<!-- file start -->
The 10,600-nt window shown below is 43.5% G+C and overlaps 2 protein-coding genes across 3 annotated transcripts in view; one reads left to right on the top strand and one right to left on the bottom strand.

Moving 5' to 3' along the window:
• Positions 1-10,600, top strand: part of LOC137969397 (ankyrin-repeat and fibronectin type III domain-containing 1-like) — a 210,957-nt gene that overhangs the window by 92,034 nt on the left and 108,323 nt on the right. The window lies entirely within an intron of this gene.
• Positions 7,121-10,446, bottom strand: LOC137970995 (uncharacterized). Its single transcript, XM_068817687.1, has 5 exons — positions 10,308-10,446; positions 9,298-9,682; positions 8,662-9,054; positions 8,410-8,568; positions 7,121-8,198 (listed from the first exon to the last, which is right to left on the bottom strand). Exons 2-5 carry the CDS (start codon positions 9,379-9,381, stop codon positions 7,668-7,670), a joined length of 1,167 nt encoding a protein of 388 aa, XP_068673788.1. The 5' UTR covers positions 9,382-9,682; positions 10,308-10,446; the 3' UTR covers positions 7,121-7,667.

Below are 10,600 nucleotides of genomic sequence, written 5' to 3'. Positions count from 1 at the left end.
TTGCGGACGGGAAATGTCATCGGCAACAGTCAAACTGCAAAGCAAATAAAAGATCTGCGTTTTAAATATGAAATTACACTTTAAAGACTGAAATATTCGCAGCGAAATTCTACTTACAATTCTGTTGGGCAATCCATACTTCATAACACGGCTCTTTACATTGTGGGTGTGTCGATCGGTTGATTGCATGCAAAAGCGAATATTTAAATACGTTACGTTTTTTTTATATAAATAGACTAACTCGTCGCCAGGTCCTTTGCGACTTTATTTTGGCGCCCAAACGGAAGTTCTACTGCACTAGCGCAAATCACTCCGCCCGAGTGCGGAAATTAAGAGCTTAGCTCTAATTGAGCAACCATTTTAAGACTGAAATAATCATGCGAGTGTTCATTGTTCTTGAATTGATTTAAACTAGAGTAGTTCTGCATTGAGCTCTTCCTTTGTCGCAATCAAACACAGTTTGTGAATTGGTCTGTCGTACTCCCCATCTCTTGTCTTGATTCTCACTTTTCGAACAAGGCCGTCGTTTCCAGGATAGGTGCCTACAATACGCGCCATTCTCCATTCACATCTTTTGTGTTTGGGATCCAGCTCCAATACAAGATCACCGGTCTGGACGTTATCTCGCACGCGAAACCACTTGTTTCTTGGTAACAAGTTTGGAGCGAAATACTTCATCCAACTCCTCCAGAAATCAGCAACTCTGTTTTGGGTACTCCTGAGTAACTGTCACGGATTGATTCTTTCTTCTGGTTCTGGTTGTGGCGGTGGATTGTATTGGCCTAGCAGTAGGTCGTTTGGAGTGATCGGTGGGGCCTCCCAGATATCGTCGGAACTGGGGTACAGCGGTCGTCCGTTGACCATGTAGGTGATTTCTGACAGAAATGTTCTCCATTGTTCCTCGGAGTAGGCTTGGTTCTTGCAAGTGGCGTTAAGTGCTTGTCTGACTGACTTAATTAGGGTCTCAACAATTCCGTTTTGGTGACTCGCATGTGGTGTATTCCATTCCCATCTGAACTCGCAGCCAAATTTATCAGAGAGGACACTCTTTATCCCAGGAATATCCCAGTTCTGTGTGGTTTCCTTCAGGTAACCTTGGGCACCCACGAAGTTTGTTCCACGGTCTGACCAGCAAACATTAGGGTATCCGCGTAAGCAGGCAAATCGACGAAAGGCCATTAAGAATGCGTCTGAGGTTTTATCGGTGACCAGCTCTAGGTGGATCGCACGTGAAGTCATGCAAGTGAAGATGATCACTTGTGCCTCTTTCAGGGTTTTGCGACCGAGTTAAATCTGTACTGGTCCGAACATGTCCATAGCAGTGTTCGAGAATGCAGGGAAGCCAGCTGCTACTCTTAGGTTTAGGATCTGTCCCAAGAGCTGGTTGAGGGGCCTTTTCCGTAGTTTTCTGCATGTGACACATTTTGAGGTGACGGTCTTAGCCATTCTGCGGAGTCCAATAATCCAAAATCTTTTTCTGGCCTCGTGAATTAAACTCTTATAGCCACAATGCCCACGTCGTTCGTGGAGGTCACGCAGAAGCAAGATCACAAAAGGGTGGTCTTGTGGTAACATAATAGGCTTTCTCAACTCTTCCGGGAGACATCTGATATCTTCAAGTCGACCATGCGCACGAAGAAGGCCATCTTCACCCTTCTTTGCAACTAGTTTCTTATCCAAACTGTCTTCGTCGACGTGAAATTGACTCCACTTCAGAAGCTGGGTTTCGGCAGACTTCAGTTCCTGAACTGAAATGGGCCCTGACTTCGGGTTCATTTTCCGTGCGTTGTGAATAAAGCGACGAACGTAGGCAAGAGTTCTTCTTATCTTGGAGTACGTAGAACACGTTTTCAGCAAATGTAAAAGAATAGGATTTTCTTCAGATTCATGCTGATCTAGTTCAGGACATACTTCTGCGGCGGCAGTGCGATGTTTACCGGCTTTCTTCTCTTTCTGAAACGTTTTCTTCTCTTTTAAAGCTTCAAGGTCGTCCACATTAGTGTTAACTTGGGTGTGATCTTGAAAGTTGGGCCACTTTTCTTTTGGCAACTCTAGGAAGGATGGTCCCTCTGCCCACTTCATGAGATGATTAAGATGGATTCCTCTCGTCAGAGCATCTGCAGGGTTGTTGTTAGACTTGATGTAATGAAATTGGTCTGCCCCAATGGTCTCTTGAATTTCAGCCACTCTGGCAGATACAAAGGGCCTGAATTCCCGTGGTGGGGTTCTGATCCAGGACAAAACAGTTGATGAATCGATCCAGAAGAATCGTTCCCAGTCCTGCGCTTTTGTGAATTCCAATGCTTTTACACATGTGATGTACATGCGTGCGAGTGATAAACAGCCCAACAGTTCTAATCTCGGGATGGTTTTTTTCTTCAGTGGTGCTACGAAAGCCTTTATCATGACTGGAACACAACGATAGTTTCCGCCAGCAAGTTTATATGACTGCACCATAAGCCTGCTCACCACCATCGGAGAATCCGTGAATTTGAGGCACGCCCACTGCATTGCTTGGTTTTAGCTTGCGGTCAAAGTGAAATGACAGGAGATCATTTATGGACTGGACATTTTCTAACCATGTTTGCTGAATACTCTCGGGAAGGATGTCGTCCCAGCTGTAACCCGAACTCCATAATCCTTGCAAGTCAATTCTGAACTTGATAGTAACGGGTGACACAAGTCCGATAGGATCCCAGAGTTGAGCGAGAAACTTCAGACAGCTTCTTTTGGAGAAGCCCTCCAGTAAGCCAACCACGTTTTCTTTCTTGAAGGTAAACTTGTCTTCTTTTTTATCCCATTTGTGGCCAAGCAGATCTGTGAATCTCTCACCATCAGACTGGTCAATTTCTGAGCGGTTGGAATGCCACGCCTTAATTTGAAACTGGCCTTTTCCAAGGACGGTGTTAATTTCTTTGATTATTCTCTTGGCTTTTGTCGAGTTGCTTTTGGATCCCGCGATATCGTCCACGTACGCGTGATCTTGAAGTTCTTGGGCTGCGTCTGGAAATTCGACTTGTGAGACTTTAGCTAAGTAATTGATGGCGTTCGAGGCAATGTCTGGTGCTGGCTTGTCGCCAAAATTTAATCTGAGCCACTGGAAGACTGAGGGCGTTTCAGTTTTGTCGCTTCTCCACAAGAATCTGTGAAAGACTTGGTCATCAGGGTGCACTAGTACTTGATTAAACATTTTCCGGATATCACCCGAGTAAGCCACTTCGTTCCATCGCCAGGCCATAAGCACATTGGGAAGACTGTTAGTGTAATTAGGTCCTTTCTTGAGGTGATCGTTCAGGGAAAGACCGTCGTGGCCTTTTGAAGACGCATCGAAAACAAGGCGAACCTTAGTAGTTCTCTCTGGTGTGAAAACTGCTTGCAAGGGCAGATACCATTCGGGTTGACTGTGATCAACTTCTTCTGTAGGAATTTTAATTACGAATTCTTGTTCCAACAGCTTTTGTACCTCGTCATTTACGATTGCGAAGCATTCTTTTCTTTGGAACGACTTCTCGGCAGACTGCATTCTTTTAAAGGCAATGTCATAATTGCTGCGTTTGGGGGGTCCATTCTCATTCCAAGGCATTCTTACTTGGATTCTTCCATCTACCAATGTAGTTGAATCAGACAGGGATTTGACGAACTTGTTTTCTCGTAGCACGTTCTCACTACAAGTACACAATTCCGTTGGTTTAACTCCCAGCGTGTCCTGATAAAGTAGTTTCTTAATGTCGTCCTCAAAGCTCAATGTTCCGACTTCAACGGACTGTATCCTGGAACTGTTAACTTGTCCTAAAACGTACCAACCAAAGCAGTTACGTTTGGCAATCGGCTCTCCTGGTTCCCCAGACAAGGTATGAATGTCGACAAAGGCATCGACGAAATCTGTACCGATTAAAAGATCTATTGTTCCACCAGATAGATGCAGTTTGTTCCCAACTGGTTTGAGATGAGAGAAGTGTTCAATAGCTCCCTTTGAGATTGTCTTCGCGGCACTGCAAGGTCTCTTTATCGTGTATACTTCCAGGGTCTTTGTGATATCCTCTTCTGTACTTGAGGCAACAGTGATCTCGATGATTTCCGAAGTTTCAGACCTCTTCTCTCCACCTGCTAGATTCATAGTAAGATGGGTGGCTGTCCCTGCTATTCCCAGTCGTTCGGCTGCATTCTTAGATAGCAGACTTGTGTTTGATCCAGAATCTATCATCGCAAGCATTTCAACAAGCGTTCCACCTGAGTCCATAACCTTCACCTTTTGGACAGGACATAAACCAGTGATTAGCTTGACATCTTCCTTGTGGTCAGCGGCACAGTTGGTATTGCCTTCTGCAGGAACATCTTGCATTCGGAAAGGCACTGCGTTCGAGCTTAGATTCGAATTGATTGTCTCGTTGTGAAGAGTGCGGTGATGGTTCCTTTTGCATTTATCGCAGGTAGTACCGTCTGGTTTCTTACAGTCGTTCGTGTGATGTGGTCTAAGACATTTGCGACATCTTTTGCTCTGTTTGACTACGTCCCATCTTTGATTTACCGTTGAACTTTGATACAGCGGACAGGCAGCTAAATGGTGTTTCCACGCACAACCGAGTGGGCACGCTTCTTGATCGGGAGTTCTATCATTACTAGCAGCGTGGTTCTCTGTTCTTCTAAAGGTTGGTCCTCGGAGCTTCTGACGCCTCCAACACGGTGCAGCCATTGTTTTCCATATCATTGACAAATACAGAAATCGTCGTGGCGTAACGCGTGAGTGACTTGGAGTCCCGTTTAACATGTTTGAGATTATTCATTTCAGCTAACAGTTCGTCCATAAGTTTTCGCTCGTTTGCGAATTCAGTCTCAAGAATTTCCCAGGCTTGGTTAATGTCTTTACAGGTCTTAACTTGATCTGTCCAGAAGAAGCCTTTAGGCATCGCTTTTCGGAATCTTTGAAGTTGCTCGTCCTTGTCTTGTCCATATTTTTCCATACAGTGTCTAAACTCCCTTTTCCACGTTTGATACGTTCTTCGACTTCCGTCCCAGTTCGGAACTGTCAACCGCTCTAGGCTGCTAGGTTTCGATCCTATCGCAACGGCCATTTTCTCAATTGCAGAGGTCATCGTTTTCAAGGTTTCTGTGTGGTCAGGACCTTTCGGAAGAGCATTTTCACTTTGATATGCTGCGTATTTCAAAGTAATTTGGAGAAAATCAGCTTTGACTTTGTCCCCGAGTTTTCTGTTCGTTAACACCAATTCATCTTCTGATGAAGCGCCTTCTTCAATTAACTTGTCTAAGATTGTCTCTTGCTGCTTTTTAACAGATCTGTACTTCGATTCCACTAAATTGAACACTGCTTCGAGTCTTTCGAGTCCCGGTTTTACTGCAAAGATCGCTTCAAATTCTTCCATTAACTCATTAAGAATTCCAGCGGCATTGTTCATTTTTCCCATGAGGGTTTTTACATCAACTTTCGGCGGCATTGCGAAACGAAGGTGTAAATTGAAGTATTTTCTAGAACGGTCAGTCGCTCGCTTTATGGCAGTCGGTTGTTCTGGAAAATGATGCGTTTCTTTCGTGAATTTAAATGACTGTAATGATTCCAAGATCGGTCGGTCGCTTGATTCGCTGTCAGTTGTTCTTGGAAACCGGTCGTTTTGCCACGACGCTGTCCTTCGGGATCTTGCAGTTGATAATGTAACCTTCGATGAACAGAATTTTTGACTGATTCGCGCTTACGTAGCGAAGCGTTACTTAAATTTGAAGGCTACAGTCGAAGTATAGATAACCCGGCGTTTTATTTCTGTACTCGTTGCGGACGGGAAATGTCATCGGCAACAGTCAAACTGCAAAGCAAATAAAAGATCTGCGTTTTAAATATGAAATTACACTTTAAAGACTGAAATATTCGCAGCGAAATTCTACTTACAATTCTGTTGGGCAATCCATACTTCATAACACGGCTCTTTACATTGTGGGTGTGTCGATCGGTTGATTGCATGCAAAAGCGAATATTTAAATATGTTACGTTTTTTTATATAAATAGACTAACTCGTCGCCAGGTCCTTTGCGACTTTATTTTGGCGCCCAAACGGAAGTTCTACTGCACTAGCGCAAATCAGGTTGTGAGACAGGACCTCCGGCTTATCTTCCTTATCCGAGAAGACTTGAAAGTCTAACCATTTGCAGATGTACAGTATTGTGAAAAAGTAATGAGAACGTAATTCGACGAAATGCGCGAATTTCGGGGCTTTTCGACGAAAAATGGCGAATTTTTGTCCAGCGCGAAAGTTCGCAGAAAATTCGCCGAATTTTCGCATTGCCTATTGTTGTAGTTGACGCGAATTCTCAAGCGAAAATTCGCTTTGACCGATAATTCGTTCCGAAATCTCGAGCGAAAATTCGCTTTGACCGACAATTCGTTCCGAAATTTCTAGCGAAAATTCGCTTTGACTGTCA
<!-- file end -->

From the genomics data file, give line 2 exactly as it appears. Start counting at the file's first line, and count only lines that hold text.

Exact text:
Moving 5' to 3' along the window: